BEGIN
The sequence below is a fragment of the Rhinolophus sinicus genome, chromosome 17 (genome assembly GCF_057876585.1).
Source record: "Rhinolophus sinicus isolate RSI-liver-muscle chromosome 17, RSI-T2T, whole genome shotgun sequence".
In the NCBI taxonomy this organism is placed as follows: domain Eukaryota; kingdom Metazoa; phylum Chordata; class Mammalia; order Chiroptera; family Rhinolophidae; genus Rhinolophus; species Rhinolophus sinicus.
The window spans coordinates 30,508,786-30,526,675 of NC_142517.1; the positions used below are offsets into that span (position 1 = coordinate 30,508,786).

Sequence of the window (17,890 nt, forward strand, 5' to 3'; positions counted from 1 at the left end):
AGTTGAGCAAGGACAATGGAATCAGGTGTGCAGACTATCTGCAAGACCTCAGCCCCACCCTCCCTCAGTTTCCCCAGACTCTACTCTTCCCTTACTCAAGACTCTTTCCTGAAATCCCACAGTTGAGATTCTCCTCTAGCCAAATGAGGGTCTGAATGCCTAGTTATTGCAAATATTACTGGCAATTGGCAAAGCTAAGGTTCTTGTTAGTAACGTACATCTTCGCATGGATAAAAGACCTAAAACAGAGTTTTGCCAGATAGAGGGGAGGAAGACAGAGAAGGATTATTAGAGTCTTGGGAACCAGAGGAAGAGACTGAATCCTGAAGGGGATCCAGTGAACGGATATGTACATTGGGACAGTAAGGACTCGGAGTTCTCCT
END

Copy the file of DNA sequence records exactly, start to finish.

The sequence below is a fragment of the Rhinolophus sinicus genome, chromosome 17 (genome assembly GCF_057876585.1).
Source record: "Rhinolophus sinicus isolate RSI-liver-muscle chromosome 17, RSI-T2T, whole genome shotgun sequence".
In the NCBI taxonomy this organism is placed as follows: domain Eukaryota; kingdom Metazoa; phylum Chordata; class Mammalia; order Chiroptera; family Rhinolophidae; genus Rhinolophus; species Rhinolophus sinicus.
The window spans coordinates 30,508,786-30,526,675 of NC_142517.1; the positions used below are offsets into that span (position 1 = coordinate 30,508,786).

Sequence of the window (17,890 nt, forward strand, 5' to 3'; positions counted from 1 at the left end):
AGTTGAGCAAGGACAATGGAATCAGGTGTGCAGACTATCTGCAAGACCTCAGCCCCACCCTCCCTCAGTTTCCCCAGACTCTACTCTTCCCTTACTCAAGACTCTTTCCTGAAATCCCACAGTTGAGATTCTCCTCTAGCCAAATGAGGGTCTGAATGCCTAGTTATTGCAAATATTACTGGCAATTGGCAAAGCTAAGGTTCTTGTTAGTAACGTACATCTTCGCATGGATAAAAGACCTAAAACAGAGTTTTGCCAGATAGAGGGGAGGAAGACAGAGAAGGATTATTAGAGTCTTGGGAACCAGAGGAAGAGACTGAATCCTGAAGGGGATCCAGTGAACGGATATGTACATTGGGACAGTAAGGACTCGGAGTTCTCCT